“Christmas time is here. Happiness and cheer.”
My best memories of Christmas are of shopping for just the right present for each member of my family – not a ‘this will do’ gift but one which I knew they would enjoy. I got Marion’s Polar Bear for the next Christmas even before we celebrated the Christmas for which I already had the present. When I had just started teaching and didn’t have much money, I made presents for my nieces. When one of sisters and her husband moved, I created 10 certificates with seal entitling her to 10 days of ‘dog’s body’ work as they renovated their new home. And I loved helping my mother cook the Christmas meal: naming the turkey, preparing the stuffing, mashing an enormous amount of potatoes, making lemon sauce, making mince meat and Christmas pudding, and even setting the table and ‘christmasfy-ing’ the house.
As I sit here and look back on the last few years, I know that it is really only at this time of year that I feel like a spinster-old-maiden aunt. This is the one holiday when I have wanted to be with family. It is the one time of year when I have wanted an unsolicited invitation to join in the group and belong and have felt that I’ve been an obligation – “Oh yeah, have to invite Jeanie,” And this feeling of exclusion has only grown insidiously in the last few years.
A few Christmases ago, one of my nieces sent us all an email thanking us for coming to her place for dinner and also informing us that she would no longer give any credence to the traditional, cultural belief of an expected family Christmas. And still she held Christmas dinner for her mother and father, sister and brother-in-law, niece and nephew, and me. And after last year’s event, I asked my friend, with whom I was staying, to shoot me if I ever made noises of taking part in such an event again. I had never felt so separated from the group as I did last Christmas.
Why is Christmas supposed to be not only about family but also about togetherness and happiness? Why is disappointment and regret not supposed to be part of our lives at this time of year? Why is every family supposed to be functional at Christmas time? Why is this the time when our lives are supposed to be, as Raj of The Big Bang Theory would say, ‘hunky dunky’?
It seems that this is the time of year when we consider not only what we have in our lives and also mourn for what we don’t have or feel that we have lost. And I know the confusion and emptiness that creates.
Over the last few weeks, I have come to terms with more about my life as it has been. I have come to know that my relationship with one of my sisters, the one I always told everyone was ‘my saviour’ in my family dynamic is not what I’ve been telling myself it had been and could be again ‘if only’ . My relationship with her started changing 50 years ago. I’ve only admitted that to myself and said it out loud to others in these last few weeks.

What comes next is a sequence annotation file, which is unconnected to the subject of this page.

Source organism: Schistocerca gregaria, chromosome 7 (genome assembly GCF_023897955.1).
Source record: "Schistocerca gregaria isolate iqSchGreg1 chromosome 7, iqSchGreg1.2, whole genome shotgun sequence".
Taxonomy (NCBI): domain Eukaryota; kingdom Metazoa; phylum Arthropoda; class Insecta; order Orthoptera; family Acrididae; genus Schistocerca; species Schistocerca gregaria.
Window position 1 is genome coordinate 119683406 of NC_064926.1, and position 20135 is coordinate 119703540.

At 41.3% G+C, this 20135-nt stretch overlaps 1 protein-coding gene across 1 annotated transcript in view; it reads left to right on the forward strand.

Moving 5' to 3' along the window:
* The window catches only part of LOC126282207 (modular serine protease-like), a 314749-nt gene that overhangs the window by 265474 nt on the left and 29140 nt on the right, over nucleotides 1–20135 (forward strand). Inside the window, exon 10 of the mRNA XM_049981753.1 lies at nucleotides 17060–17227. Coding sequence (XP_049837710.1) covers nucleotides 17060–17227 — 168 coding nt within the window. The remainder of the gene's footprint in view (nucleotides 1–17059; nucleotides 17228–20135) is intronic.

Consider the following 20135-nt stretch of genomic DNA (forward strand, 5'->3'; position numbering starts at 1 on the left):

And I’ve come to know that my relationship with my best friend is no longer what I’ve told myself it was and is. I’ve known her for 60 years. I used to always tell everyone that she was closer to me than my sisters. We had talked about living together in a larger space where we each had our own private area and shared the common areas once I retired. And I know now that this was only a dream – one I still longed for.
The woman she sees me as is not the woman that I am now. This began to change four years ago – the time when I started to explore who I truly am through WEL-Systems™ and, coincidentally, the time when her business partner had a stroke. It was not until I was laid up in the hospital earlier this year that I finally accepted the fact that her relationship with him had supplanted her relationship with me. It was then that I felt that I was losing her in my life. Yet I did not speak of that to anyone. Now, I’ve owned it and said this out loud to others.
Over these last few weeks as the Christmas season has moved into the full swing of parties and presents and preparations, I’ve owned that I have hated Christmas. I’ve owned that it’s the time of year when I have always felt on the outside looking in and waiting to be invited to the celebration. I’ve owned that I have felt hurt by feeling left out by my sister and my family and my friend. And, once the waves those thoughts have brought on have moved through me, I’ve been able to let the sense of loss and confusion and hope for things past go. It’s not that I’ve run away from them, told them to ‘get away from me’, divorced myself from them or felt in some way widowed. It is simply that I have finally been able to let go and move forward. When all of that happened, I felt that I had grown up – just a small opening inside.
And it was only then that I was able to see what I wanted in my life and take the steps to make that happen for me. And it has all happened in a way which has shown me that the people I meet do want me to have what I truly want.
No matter what time of year or what the impetus is, when we allow ourselves to see who we truly are and choose to have those things in our lives which map to that, we are changed. It really is simple.
I do know that I don’t hate Christmas anymore. I’m grateful for knowing and owning myself. And in doing that who I know myself to be has changed and become greater.